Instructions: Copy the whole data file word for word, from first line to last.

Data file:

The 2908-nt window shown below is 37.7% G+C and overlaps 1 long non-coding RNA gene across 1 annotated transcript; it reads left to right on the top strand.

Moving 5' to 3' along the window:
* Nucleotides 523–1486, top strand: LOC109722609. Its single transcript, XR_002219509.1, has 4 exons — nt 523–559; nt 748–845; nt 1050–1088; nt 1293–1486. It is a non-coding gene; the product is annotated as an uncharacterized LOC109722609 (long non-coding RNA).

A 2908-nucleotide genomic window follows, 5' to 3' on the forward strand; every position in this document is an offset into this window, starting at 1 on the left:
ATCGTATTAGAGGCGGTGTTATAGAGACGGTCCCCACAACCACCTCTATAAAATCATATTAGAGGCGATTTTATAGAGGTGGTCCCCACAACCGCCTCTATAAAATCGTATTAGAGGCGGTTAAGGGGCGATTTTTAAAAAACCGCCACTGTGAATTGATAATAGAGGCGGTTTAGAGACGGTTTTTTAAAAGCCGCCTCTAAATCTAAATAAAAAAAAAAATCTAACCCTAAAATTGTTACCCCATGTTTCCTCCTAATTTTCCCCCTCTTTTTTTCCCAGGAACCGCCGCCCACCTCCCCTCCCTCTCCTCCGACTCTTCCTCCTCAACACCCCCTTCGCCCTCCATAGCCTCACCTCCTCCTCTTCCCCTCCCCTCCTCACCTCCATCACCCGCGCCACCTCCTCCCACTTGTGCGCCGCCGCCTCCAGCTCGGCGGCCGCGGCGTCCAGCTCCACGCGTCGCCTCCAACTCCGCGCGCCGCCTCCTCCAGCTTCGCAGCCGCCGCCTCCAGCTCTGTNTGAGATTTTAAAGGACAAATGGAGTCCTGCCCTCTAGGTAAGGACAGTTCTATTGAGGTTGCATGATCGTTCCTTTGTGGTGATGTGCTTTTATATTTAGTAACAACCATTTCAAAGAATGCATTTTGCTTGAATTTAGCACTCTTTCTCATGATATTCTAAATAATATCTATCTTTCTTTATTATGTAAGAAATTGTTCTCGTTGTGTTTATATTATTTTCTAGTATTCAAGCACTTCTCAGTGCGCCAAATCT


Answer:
The 2908-nt window shown below is 37.7% G+C and overlaps 1 long non-coding RNA gene across 1 annotated transcript; it reads left to right on the top strand.

Moving 5' to 3' along the window:
* Nucleotides 523–1486, top strand: LOC109722609. Its single transcript, XR_002219509.1, has 4 exons — nt 523–559; nt 748–845; nt 1050–1088; nt 1293–1486. It is a non-coding gene; the product is annotated as an uncharacterized LOC109722609 (long non-coding RNA).

A 2908-nucleotide genomic window follows, 5' to 3' on the forward strand; every position in this document is an offset into this window, starting at 1 on the left:
ATCGTATTAGAGGCGGTGTTATAGAGACGGTCCCCACAACCACCTCTATAAAATCATATTAGAGGCGATTTTATAGAGGTGGTCCCCACAACCGCCTCTATAAAATCGTATTAGAGGCGGTTAAGGGGCGATTTTTAAAAAACCGCCACTGTGAATTGATAATAGAGGCGGTTTAGAGACGGTTTTTTAAAAGCCGCCTCTAAATCTAAATAAAAAAAAAAATCTAACCCTAAAATTGTTACCCCATGTTTCCTCCTAATTTTCCCCCTCTTTTTTTCCCAGGAACCGCCGCCCACCTCCCCTCCCTCTCCTCCGACTCTTCCTCCTCAACACCCCCTTCGCCCTCCATAGCCTCACCTCCTCCTCTTCCCCTCCCCTCCTCACCTCCATCACCCGCGCCACCTCCTCCCACTTGTGCGCCGCCGCCTCCAGCTCGGCGGCCGCGGCGTCCAGCTCCACGCGTCGCCTCCAACTCCGCGCGCCGCCTCCTCCAGCTTCGCAGCCGCCGCCTCCAGCTCTGTNTGAGATTTTAAAGGACAAATGGAGTCCTGCCCTCTAGGTAAGGACAGTTCTATTGAGGTTGCATGATCGTTCCTTTGTGGTGATGTGCTTTTATATTTAGTAACAACCATTTCAAAGAATGCATTTTGCTTGAATTTAGCACTCTTTCTCATGATATTCTAAATAATATCTATCTTTCTTTATTATGTAAGAAATTGTTCTCGTTGTGTTTATATTATTTTCTAGTATTCAAGCACTTCTCAGTGCGCCAAATCT